Second, you stated, incorrectly but to much snickering mileage from your colleagues, that I endorsed you while at the News-Journal, and that I forgot that I endorsed you. My memory is often a wreck, but not so much that it would require an ex-chemist to tell me why I wrote what I wrote in 2005. And you misunderstand the way a newspaper editorial board works. We debated, argued, deliberated, and only then voted. You might try it sometime. The News-Journal editorial board as a whole voted to endorse you. I personally did not, and was often in dissent on that board, particularly in matters dealing with Palm Coast recommendations, where age or incumbency or skin color or party affiliation sometimes took on innate virtues I categorically disagreed with. You were three-for-four coming into the interview. You were in a four-way race (you seem to have forgotten Cunnane and Crabill), though you and Alan Peterson were clearly the front-runners. But I admired Peterson then and considered him far more in command of his facts and his eagerness to do his homework than you were. His years on the council and the county commission since only confirmed my original impressions, as your years on the council have as well. I was, of course, outvoted at the time, as were you, until your coin toss.
Third, you have not won a competitive race, and to claim that running unopposed in a city where the mayor was elected by barely 5 percent of the electorate amounts to an endorsement of the voters is a little disingenuous. We were never given a choice to vote for you or not. You won by default. You could say the same of Barbara Revels or Suzanne Johnston, but they each won their first election competitively, appearing before forums, facing the challenges of a campaign and of a challenger, answering the tough questions, as you never have in a winning campaign. It’s obviously a sore point with you, but it’s neither semantics nor accurate to say that you have won a competitive election. You simply have not. Maybe you’ll change that in 2014.
You mentioned being appointed to the council two years after your first run. It was actually three. Not a big deal, but your error would have required a correction in any self-respecting publication all the same. You mentioned running two years later unopposed. It was actually one year later. You twice mis-identified FlaglerLive—as “Flagler Times” and “Flagler Online,” two outlets that have long gone the way of the 8-track. Again, not a big deal, though the casual derision you show a local non-profit business supported by innumerable local businesses and 9,000 daily readers, while not surprising (you channel your city manager well), is nevertheless distasteful for an elected representative. Perhaps some small businesses are worthier than others in your eyes, a mode of discrimination I would rather not know you capable of. Or perhaps you thought it was your turn to take a shot at local media, after Jon’s and fellow-Bill’s shot at WNZF.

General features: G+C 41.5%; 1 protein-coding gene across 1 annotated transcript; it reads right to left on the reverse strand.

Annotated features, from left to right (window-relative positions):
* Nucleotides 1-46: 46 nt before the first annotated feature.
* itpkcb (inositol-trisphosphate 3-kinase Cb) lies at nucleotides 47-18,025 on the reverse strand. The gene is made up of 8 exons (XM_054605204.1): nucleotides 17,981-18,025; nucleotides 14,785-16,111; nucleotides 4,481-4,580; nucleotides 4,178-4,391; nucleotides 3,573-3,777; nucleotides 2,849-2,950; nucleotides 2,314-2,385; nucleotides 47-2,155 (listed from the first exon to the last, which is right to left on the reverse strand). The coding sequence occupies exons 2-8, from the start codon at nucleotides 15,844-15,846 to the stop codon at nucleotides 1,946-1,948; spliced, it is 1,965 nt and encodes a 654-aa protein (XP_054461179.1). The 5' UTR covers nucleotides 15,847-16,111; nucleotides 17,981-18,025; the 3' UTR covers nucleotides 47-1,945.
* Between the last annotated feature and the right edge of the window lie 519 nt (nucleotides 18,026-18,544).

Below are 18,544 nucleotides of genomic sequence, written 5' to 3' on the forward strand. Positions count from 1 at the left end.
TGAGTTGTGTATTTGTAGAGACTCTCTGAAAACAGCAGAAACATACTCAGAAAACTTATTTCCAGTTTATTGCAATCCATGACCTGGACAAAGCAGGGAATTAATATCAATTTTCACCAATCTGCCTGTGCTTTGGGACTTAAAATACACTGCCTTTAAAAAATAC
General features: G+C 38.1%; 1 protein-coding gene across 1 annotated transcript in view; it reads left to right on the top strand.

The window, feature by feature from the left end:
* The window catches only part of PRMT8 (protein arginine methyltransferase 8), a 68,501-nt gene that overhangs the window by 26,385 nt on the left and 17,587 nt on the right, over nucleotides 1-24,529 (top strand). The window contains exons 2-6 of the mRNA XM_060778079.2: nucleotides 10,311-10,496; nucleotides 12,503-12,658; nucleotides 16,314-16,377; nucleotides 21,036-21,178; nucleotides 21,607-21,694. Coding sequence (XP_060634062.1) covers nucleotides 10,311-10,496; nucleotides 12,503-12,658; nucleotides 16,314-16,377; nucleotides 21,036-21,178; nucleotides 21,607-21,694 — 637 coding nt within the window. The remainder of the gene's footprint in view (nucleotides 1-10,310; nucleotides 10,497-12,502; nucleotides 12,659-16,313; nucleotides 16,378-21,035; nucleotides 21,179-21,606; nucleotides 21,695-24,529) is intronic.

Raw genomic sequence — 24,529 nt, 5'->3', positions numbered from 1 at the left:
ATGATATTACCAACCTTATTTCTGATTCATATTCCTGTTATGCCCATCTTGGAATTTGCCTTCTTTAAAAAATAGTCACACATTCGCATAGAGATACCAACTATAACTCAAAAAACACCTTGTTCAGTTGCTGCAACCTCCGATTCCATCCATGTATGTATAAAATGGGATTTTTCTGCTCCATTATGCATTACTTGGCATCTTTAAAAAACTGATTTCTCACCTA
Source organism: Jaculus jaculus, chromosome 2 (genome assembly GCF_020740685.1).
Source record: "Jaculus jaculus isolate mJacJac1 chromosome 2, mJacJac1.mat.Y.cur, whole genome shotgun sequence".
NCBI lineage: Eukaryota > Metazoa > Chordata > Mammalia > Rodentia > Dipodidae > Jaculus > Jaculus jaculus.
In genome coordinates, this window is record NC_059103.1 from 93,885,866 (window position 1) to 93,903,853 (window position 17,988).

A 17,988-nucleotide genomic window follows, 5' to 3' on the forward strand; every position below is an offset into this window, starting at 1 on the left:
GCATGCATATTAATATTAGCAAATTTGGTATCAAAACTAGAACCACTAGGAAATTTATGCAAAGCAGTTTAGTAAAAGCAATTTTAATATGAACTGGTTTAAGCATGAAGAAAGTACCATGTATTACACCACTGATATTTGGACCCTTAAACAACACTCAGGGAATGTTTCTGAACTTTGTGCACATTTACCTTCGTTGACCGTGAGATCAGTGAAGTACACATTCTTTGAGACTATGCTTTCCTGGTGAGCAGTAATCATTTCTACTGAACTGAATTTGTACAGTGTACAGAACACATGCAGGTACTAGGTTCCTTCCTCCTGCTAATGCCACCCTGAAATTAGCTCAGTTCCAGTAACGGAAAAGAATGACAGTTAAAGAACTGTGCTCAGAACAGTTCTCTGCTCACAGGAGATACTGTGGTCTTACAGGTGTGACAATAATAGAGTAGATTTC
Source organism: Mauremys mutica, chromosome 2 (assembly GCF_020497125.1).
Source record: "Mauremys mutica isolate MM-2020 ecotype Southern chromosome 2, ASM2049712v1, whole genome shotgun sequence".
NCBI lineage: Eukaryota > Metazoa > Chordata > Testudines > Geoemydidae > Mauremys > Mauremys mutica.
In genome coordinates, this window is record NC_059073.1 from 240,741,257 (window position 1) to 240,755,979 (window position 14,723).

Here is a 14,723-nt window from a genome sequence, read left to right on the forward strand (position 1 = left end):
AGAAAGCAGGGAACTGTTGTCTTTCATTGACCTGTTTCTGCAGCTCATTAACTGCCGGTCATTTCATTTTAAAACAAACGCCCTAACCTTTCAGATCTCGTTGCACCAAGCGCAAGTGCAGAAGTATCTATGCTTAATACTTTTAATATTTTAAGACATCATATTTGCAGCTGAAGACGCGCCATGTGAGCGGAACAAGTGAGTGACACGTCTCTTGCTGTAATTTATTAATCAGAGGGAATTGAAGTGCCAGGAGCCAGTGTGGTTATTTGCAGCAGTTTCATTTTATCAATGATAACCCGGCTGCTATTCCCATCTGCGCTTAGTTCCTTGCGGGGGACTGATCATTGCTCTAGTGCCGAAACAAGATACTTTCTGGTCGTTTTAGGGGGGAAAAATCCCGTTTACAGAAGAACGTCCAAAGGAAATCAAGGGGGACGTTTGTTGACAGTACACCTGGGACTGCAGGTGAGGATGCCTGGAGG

And I did not “castrate” the city council on how it approached the Ferguson appointment, as you put it. I only castigated it, though as a metaphor for the council, you might be on to something. I’m not in the habit of exploiting verbal slips, either. It’s quite crass. But so is publicly lecturing someone about getting his facts straight from behind a house glassier than Sammy Davis Jr.’s left eye.
Of course, you never addressed the essence of the article in question, choosing to divert an argument about a council’s arrogance to a councilman’s dented pride. But between your sneers and the attaboy titters of your very grown-up colleagues, you illustrated the original point very well. Thank you, and Happy Thanksgiving.